The Critical Threats Project releases a weekly update and assessment on the al Qaeda network.
- The U.S. may expand its military operations in Somalia to increase pressure on al Shabaab, which has resurged and is set to make additional gains in 2017. The Pentagon recommended the deployment of additional U.S. Special Operations Forces (SOF) to cooperate with Somali forces for counter-al Shabaab operations. The Pentagon also called for reduced restrictions on U.S. airstrikes targeting al Shabaab. Al Shabaab is attempting to delegitimize the Somali Federal Government (SFG), led by newly elected President Mohamed Abdullahi Farmajo, by degrading security in Mogadishu and taking control of towns where counterterrorism forces do not operate. Al Shabaab may also exploit widespread famine that could further challenge the SFG. [Read CTP’s assessment of the U.S. strategy to counter al Shabaab: “US Counterterrorism Objectives in Somalia: Is Mission Failure Likely?”]
- Russia is attempting to rally U.S. support for its preferred strongman in Libya as part of a broader strategy to push back against the influence of the U.S. and NATO. Moscow’s support for Libyan National Army (LNA) commander Khalifa Haftar strengthens its ties to Cairo, the LNA’s main backer. Russia is actively working to draw Egypt away from the U.S. sphere of influence. Russia also seeks to leverage its support for Haftar to secure military basing on the Mediterranean, expanding on the strategy it has pursued successfully in Syria. Moscow has also positioned itself as a broker between Libya’s rival factions and will host talks in the coming days. Finally, Russia is pursuing economic interests in Libya, including a large oil deal signed in February 2017. [Read CTP’s recommendations for reframing U.S. policy in Libya: “Ignoring History: America’s Losing Strategy in Libya”]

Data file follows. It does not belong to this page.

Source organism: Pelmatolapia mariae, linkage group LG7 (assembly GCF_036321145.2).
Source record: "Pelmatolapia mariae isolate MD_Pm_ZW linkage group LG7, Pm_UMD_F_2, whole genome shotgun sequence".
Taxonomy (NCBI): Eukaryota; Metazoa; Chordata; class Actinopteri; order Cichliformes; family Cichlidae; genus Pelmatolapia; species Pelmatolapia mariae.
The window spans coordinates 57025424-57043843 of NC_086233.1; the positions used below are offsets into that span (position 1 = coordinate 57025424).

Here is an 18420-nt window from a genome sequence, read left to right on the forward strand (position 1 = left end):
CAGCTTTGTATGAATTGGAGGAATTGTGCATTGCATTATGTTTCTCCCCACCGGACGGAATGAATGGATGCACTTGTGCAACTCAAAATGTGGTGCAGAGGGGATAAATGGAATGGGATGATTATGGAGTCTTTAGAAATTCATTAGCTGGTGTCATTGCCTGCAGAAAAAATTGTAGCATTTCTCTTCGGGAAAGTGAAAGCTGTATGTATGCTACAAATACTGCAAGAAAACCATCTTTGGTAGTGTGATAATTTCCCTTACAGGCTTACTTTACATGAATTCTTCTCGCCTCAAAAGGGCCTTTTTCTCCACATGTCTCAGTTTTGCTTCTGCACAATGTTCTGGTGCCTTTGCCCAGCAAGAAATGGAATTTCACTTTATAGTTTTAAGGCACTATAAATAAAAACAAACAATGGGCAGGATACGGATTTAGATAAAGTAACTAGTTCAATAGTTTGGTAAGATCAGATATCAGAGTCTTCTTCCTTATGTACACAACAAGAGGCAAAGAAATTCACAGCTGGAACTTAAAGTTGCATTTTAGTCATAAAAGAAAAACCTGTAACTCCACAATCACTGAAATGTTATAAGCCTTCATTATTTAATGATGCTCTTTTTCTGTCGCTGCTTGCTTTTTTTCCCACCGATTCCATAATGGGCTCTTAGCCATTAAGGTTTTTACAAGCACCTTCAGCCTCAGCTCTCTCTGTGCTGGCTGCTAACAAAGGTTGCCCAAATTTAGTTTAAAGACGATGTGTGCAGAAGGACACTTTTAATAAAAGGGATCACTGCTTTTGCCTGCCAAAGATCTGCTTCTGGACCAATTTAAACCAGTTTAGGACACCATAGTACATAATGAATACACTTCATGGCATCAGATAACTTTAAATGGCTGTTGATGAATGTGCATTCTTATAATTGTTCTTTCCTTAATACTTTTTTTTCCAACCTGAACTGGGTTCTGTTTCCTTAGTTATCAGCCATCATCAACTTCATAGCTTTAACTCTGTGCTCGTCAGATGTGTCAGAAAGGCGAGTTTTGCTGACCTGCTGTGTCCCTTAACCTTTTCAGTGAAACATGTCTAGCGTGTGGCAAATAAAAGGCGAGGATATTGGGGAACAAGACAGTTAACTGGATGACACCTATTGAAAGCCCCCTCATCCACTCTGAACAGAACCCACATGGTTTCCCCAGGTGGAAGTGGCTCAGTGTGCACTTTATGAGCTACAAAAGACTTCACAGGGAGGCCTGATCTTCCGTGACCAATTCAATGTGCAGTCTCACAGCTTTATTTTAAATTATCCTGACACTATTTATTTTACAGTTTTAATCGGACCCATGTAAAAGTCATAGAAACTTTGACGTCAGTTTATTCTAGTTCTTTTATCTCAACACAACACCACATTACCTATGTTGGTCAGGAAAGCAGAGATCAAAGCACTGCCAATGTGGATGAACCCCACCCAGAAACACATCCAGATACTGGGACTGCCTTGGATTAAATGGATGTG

- Al Qaeda senior leaders are under increased pressure from U.S. targeting. They relocated to Syria beginning in 2013 to operate from the sanctuary enjoyed by al Qaeda’s Syrian affiliate, Jabhat al Nusra, and to provide strategic guidance for the global network and for the Syrian war. A U.S. airstrike killed the deputy leader of al Qaeda, Abu al Khayr al Masri, in Idlib Province, Syria, on February 26. Al Qaeda operates alongside Syrian opposition groups within the group, the Tahrir al Sham Assembly. It is actively consolidating the Syrian armed opposition under its leadership.